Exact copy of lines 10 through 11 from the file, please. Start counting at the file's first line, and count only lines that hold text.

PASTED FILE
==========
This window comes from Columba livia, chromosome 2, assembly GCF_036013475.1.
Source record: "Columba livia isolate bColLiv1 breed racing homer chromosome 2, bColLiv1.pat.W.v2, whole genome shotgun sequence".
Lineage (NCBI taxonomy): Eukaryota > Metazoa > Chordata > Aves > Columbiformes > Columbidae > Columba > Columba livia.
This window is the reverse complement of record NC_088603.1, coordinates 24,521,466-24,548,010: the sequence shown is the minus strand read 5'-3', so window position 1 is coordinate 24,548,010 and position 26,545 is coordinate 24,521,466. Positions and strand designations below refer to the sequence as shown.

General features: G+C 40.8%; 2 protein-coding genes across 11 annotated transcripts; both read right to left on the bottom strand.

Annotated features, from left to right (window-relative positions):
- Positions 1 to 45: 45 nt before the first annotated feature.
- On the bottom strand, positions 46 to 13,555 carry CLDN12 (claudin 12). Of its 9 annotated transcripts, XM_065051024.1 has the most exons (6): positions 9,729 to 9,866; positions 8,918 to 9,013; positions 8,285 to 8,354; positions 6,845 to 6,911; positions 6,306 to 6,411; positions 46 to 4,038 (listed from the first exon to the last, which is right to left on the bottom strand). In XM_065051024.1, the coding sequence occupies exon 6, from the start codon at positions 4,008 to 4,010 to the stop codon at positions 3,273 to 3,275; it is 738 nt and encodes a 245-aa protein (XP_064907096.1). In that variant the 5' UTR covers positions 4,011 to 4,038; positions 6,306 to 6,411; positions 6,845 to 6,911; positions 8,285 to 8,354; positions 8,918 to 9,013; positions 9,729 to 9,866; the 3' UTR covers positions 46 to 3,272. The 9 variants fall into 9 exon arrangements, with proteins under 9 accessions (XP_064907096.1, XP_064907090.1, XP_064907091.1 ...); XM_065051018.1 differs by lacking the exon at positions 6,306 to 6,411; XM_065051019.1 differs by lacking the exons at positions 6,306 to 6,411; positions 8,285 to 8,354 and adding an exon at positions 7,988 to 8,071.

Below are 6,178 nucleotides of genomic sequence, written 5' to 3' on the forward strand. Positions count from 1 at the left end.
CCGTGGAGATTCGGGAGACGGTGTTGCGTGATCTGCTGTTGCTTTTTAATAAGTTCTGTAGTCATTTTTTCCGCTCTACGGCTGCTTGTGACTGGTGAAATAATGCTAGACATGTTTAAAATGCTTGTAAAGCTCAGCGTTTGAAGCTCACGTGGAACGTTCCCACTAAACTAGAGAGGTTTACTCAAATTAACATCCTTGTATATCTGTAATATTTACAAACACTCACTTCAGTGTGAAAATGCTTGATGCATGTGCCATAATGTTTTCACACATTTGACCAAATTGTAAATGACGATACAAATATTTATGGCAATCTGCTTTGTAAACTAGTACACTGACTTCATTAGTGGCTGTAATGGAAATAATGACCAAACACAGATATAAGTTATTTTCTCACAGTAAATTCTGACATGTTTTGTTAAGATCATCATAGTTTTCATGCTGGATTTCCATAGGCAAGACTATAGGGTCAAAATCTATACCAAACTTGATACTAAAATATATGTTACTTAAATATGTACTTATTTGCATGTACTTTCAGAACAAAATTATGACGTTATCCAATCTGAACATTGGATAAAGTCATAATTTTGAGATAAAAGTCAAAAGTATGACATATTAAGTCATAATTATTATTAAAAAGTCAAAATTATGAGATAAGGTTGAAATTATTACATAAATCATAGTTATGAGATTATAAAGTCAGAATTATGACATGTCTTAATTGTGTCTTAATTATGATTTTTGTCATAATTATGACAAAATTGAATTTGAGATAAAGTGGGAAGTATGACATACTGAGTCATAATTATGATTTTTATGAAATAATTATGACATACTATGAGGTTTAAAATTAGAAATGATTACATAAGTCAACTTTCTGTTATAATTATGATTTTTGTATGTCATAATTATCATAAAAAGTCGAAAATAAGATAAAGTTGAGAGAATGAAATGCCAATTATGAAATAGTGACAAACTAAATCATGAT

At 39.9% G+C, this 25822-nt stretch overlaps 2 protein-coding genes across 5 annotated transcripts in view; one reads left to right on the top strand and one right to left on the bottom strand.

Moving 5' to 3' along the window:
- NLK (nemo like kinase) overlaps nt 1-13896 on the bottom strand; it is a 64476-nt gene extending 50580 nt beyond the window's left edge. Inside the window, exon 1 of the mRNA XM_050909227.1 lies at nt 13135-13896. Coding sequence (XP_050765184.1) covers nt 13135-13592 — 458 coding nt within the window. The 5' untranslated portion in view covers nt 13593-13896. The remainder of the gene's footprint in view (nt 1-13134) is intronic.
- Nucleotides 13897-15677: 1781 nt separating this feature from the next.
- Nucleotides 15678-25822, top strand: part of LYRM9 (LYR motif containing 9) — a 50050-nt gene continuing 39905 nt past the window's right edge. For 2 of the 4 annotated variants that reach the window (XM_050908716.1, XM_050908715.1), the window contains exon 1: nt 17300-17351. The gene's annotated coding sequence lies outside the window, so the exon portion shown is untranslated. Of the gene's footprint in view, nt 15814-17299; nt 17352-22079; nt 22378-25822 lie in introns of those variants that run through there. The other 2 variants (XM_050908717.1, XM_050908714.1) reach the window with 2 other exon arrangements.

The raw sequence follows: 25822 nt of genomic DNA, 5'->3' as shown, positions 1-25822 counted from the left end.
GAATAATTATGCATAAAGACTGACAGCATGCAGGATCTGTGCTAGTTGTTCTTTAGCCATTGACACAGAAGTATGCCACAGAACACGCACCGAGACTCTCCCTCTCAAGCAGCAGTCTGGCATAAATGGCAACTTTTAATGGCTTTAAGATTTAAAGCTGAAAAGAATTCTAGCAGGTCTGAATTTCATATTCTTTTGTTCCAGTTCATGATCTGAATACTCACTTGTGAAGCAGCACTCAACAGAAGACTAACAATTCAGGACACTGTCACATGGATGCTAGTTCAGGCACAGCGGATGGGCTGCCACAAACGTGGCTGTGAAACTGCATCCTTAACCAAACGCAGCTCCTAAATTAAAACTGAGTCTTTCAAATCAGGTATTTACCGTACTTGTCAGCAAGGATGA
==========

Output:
CCGTGGAGATTCGGGAGACGGTGTTGCGTGATCTGCTGTTGCTTTTTAATAAGTTCTGTAGTCATTTTTTCCGCTCTACGGCTGCTTGTGACTGGTGAAATAATGCTAGACATGTTTAAAATGCTTGTAAAGCTCAGCGTTTGAAGCTCACGTGGAACGTTCCCACTAAACTAGAGAGGTTTACTCAAATTAACATCCTTGTATATCTGTAATATTTACAAACACTCACTTCAGTGTGAAAATGCTTGATGCATGTGCCATAATGTTTTCACACATTTGACCAAATTGTAAATGACGATACAAATATTTATGGCAATCTGCTTTGTAAACTAGTACACTGACTTCATTAGTGGCTGTAATGGAAATAATGACCAAACACAGATATAAGTTATTTTCTCACAGTAAATTCTGACATGTTTTGTTAAGATCATCATAGTTTTCATGCTGGATTTCCATAGGCAAGACTATAGGGTCAAAATCTATACCAAACTTGATACTAAAATATATGTTACTTAAATATGTACTTATTTGCATGTACTTTCAGAACAAAATTATGACGTTATCCAATCTGAACATTGGATAAAGTCATAATTTTGAGATAAAAGTCAAAAGTATGACATATTAAGTCATAATTATTATTAAAAAGTCAAAATTATGAGATAAGGTTGAAATTATTACATAAATCATAGTTATGAGATTATAAAGTCAGAATTATGACATGTCTTAATTGTGTCTTAATTATGATTTTTGTCATAATTATGACAAAATTGAATTTGAGATAAAGTGGGAAGTATGACATACTGAGTCATAATTATGATTTTTATGAAATAATTATGACATACTATGAGGTTTAAAATTAGAAATGATTACATAAGTCAACTTTCTGTTATAATTATGATTTTTGTATGTCATAATTATCATAAAAAGTCGAAAATAAGATAAAGTTGAGAGAATGAAATGCCAATTATGAAATAGTGACAAACTAAATCATGAT

At 39.9% G+C, this 25822-nt stretch overlaps 2 protein-coding genes across 5 annotated transcripts in view; one reads left to right on the top strand and one right to left on the bottom strand.